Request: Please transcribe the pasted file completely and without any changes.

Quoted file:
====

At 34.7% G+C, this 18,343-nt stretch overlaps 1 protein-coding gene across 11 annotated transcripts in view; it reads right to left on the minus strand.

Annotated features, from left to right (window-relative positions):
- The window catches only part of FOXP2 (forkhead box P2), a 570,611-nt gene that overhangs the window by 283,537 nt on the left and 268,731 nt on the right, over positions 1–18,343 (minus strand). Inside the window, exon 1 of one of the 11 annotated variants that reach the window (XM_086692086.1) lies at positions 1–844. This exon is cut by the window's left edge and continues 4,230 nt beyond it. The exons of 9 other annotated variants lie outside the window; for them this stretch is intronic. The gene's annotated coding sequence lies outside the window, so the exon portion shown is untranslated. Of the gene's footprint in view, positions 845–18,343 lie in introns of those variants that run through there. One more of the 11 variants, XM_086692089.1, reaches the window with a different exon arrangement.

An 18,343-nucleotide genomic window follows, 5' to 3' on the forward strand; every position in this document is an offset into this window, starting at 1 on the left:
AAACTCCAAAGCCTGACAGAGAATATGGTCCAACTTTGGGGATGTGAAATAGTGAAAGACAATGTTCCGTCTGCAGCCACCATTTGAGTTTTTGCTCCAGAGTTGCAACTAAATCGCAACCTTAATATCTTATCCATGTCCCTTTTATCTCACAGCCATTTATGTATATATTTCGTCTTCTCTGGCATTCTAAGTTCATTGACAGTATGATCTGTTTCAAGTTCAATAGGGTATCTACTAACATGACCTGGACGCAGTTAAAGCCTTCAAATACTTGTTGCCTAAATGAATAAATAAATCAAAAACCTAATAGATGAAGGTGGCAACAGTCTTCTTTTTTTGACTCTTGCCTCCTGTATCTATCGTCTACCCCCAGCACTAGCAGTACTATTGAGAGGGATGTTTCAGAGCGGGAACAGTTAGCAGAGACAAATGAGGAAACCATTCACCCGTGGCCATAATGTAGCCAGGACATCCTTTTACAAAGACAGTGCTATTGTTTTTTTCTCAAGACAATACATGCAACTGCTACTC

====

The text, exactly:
At 34.7% G+C, this 18,343-nt stretch overlaps 1 protein-coding gene across 11 annotated transcripts in view; it reads right to left on the minus strand.

Annotated features, from left to right (window-relative positions):
- The window catches only part of FOXP2 (forkhead box P2), a 570,611-nt gene that overhangs the window by 283,537 nt on the left and 268,731 nt on the right, over positions 1–18,343 (minus strand). Inside the window, exon 1 of one of the 11 annotated variants that reach the window (XM_086692086.1) lies at positions 1–844. This exon is cut by the window's left edge and continues 4,230 nt beyond it. The exons of 9 other annotated variants lie outside the window; for them this stretch is intronic. The gene's annotated coding sequence lies outside the window, so the exon portion shown is untranslated. Of the gene's footprint in view, positions 845–18,343 lie in introns of those variants that run through there. One more of the 11 variants, XM_086692089.1, reaches the window with a different exon arrangement.

An 18,343-nucleotide genomic window follows, 5' to 3' on the forward strand; every position in this document is an offset into this window, starting at 1 on the left:
AAACTCCAAAGCCTGACAGAGAATATGGTCCAACTTTGGGGATGTGAAATAGTGAAAGACAATGTTCCGTCTGCAGCCACCATTTGAGTTTTTGCTCCAGAGTTGCAACTAAATCGCAACCTTAATATCTTATCCATGTCCCTTTTATCTCACAGCCATTTATGTATATATTTCGTCTTCTCTGGCATTCTAAGTTCATTGACAGTATGATCTGTTTCAAGTTCAATAGGGTATCTACTAACATGACCTGGACGCAGTTAAAGCCTTCAAATACTTGTTGCCTAAATGAATAAATAAATCAAAAACCTAATAGATGAAGGTGGCAACAGTCTTCTTTTTTTGACTCTTGCCTCCTGTATCTATCGTCTACCCCCAGCACTAGCAGTACTATTGAGAGGGATGTTTCAGAGCGGGAACAGTTAGCAGAGACAAATGAGGAAACCATTCACCCGTGGCCATAATGTAGCCAGGACATCCTTTTACAAAGACAGTGCTATTGTTTTTTTCTCAAGACAATACATGCAACTGCTACTC